Woodward won't tell the Inlander who told her these things — she says her sources told her these things in confidence. "They don't want to be vilified in the public," Woodward says.
"I think the library is struggling to get a handle on this. And until they get a handle on this, maybe the homeless shouldn't be allowed in the library."
Meanwhile, library administrators express skepticism toward Woodward's claims. They haven't heard of any librarians claiming the library is unsafe. Sure, someone recently pooped in the sink, but someone had also pooped in the sink before the blue lights were installed. There's no reason to believe the lights had anything to do with it, library spokeswoman Amanda Donovan says.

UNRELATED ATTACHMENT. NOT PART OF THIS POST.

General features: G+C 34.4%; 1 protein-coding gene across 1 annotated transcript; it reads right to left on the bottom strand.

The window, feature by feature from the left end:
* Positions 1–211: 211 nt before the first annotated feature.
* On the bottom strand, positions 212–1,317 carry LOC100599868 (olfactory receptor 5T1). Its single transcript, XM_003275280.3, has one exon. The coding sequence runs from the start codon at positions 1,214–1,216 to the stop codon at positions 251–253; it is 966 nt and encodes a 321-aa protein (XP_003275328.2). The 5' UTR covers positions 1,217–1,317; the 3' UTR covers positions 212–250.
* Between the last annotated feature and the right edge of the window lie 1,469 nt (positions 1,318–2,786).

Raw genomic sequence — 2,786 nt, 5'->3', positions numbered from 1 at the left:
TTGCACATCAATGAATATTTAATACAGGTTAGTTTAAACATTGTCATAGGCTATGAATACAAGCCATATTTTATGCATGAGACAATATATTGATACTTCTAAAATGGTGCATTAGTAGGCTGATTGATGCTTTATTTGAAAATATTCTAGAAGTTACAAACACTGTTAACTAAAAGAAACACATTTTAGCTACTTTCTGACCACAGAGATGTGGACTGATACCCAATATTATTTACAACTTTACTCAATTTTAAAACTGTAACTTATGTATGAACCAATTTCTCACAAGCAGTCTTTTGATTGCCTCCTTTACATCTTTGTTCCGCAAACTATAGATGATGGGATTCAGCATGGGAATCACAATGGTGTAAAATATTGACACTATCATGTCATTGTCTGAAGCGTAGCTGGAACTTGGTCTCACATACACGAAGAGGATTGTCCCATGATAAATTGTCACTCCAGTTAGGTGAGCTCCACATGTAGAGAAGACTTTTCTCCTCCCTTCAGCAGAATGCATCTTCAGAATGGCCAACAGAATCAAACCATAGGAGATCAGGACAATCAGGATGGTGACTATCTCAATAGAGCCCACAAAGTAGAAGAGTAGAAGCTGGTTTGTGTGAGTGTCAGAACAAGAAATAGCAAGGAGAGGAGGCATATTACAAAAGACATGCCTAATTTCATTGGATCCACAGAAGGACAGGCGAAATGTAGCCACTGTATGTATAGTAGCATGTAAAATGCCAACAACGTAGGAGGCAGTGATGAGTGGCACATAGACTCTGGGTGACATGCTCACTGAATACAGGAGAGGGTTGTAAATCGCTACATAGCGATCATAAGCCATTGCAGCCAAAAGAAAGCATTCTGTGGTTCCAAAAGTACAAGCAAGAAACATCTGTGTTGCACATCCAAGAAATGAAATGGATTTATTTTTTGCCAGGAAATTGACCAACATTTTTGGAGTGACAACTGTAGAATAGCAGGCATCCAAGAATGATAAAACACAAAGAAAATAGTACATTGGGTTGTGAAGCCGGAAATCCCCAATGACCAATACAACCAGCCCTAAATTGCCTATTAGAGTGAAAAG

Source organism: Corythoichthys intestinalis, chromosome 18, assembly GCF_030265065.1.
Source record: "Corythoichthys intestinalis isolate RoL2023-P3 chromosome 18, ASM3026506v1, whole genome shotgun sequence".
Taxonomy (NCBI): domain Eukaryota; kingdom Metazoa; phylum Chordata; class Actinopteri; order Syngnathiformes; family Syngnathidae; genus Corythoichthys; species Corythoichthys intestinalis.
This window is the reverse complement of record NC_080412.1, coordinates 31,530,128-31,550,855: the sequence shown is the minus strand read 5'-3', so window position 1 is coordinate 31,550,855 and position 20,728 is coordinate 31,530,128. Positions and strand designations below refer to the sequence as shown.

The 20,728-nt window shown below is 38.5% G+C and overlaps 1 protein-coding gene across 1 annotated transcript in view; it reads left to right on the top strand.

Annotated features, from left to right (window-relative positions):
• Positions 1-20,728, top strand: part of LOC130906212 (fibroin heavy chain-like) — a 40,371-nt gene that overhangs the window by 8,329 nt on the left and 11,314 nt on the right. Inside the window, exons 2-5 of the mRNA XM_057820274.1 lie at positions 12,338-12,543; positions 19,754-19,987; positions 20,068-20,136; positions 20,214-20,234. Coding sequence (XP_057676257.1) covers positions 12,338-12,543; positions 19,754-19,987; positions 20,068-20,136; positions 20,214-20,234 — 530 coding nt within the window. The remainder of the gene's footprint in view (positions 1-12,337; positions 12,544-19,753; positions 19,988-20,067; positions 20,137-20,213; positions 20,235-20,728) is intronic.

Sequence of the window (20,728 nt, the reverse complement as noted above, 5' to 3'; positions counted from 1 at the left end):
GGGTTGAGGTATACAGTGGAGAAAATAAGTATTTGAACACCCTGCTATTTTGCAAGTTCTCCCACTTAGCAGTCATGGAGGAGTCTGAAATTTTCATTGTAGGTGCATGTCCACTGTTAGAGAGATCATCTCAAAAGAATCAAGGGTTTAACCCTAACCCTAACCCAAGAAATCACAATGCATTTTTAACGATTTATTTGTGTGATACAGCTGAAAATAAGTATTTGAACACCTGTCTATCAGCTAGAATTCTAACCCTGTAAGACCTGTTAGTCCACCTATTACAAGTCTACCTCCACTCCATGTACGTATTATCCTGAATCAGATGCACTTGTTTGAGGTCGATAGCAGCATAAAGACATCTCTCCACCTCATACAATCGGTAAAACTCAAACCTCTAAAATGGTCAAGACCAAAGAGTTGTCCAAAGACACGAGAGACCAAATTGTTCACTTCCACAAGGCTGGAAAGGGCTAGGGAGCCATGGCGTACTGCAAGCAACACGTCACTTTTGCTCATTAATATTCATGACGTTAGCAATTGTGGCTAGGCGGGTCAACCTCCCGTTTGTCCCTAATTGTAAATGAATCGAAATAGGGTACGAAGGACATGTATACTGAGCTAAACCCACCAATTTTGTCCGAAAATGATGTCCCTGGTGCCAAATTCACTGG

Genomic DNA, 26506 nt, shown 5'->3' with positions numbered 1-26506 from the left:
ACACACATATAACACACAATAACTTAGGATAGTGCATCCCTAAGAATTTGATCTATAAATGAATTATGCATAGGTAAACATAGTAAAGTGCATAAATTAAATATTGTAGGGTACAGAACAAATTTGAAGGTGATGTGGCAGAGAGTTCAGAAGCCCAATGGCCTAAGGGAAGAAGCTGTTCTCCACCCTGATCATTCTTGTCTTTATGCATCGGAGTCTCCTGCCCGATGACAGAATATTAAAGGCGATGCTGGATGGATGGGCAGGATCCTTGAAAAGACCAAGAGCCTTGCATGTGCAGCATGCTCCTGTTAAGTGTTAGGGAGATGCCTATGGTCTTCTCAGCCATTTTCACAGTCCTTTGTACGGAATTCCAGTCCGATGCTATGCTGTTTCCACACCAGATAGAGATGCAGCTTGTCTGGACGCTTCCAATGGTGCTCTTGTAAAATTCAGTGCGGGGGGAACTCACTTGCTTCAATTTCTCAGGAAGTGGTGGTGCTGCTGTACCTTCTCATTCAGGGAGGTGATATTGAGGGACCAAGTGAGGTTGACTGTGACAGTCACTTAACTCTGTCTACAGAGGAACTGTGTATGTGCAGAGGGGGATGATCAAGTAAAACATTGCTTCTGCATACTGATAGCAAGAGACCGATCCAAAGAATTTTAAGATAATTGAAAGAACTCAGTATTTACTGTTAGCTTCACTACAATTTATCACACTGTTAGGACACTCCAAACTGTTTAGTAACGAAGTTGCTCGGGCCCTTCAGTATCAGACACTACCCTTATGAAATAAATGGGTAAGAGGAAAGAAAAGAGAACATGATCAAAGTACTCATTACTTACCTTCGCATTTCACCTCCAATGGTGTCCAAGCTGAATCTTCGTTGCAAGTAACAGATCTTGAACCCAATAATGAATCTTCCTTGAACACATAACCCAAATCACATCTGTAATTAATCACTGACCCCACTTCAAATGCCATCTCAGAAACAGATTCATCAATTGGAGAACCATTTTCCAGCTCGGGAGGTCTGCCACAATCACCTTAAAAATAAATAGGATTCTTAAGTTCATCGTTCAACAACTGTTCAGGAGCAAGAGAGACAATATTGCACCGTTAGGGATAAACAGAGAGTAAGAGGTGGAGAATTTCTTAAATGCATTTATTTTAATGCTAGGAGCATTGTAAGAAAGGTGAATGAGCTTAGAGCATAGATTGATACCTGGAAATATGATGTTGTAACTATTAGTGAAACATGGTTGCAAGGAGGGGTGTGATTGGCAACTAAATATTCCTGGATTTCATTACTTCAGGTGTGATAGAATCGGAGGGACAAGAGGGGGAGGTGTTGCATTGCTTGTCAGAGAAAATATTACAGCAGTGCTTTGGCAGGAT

"It's not 'protest poop,'" Donovan says. "We've been laughing a little bit about that [claim]."
City Council President Ben Stuckart, who's also running for mayor, says Woodward's claims that the library has become an unsafe transient shelter is "absolute bullshit."
"That's harmful to the library to spread this paranoia and fear," he says.
Mayoral candidate Shawn Poole also called Woodward's tweet with the security footage "fearmongering" and argued she's playing politics. But he's sympathetic to the underlying concern. If people are afraid to go to the library, that's a problem, whether it's actually unsafe or not, he says.
"If there's even one person out there that doesn't think the downtown library is safe, then we owe it to them to either change their perception or make it safe for everybody," Poole says.
A HOMELESS BAN?